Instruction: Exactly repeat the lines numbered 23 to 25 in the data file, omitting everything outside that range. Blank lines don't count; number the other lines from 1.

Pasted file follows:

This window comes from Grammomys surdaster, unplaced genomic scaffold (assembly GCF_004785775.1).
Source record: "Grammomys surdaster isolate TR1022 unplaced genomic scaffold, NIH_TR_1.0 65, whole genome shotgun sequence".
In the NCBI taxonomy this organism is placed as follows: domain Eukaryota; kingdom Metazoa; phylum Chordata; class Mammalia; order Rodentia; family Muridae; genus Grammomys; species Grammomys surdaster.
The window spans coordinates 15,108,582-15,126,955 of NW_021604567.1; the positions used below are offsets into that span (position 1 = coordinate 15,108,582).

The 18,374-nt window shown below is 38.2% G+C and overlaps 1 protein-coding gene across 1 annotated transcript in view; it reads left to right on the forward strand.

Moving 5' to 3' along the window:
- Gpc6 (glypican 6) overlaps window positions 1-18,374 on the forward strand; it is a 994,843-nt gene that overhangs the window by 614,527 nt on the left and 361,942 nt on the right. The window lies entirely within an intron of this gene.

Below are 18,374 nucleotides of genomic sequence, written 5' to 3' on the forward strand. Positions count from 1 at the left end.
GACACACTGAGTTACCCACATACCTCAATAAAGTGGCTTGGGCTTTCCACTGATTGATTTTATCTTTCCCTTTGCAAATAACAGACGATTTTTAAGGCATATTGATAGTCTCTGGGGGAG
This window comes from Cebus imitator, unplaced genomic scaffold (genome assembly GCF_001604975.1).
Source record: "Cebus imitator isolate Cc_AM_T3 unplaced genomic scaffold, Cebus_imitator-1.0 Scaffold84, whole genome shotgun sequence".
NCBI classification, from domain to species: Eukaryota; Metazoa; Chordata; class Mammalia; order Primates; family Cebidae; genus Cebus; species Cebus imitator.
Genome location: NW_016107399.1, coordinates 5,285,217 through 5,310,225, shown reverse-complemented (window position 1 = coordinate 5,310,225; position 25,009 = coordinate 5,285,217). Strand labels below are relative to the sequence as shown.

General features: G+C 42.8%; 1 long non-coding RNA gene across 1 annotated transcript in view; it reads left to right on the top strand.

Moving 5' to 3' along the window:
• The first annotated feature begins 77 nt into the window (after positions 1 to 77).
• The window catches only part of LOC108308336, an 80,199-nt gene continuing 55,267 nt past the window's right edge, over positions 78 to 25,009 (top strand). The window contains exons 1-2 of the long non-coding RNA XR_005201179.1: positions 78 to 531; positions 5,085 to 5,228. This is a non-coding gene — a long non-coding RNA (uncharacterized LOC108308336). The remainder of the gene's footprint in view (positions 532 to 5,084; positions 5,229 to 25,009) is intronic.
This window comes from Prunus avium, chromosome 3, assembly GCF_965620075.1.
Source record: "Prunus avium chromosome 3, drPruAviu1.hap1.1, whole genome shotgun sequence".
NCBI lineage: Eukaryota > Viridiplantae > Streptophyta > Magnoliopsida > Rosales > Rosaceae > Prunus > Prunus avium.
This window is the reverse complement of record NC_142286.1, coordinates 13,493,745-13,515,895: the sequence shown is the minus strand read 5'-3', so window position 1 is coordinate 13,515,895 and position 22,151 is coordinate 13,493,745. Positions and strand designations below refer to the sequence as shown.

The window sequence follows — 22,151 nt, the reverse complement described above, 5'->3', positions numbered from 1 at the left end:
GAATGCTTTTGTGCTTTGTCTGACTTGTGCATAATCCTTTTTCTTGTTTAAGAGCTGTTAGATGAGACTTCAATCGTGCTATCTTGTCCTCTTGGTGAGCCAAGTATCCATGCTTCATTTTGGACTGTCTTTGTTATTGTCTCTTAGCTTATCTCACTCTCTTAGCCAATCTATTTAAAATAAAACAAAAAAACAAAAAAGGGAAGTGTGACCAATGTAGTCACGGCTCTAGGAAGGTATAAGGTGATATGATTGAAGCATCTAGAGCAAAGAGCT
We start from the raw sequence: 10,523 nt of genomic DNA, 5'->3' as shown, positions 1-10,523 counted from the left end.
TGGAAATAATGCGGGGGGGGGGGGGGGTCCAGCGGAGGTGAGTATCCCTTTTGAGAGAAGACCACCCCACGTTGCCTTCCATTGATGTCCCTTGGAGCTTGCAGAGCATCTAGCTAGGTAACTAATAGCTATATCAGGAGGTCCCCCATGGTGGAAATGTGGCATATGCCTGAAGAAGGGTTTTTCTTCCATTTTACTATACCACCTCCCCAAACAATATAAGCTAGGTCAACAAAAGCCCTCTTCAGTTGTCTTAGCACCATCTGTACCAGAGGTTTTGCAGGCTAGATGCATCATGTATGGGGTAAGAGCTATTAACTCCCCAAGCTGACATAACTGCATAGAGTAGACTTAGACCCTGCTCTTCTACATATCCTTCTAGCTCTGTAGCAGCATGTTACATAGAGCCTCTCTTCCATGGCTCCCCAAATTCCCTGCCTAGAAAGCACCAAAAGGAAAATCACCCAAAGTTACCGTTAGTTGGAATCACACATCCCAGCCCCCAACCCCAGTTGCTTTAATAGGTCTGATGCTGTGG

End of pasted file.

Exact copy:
GAATGCTTTTGTGCTTTGTCTGACTTGTGCATAATCCTTTTTCTTGTTTAAGAGCTGTTAGATGAGACTTCAATCGTGCTATCTTGTCCTCTTGGTGAGCCAAGTATCCATGCTTCATTTTGGACTGTCTTTGTTATTGTCTCTTAGCTTATCTCACTCTCTTAGCCAATCTATTTAAAATAAAACAAAAAAACAAAAAAGGGAAGTGTGACCAATGTAGTCACGGCTCTAGGAAGGTATAAGGTGATATGATTGAAGCATCTAGAGCAAAGAGCT
We start from the raw sequence: 10,523 nt of genomic DNA, 5'->3' as shown, positions 1-10,523 counted from the left end.
TGGAAATAATGCGGGGGGGGGGGGGGGTCCAGCGGAGGTGAGTATCCCTTTTGAGAGAAGACCACCCCACGTTGCCTTCCATTGATGTCCCTTGGAGCTTGCAGAGCATCTAGCTAGGTAACTAATAGCTATATCAGGAGGTCCCCCATGGTGGAAATGTGGCATATGCCTGAAGAAGGGTTTTTCTTCCATTTTACTATACCACCTCCCCAAACAATATAAGCTAGGTCAACAAAAGCCCTCTTCAGTTGTCTTAGCACCATCTGTACCAGAGGTTTTGCAGGCTAGATGCATCATGTATGGGGTAAGAGCTATTAACTCCCCAAGCTGACATAACTGCATAGAGTAGACTTAGACCCTGCTCTTCTACATATCCTTCTAGCTCTGTAGCAGCATGTTACATAGAGCCTCTCTTCCATGGCTCCCCAAATTCCCTGCCTAGAAAGCACCAAAAGGAAAATCACCCAAAGTTACCGTTAGTTGGAATCACACATCCCAGCCCCCAACCCCAGTTGCTTTAATAGGTCTGATGCTGTGG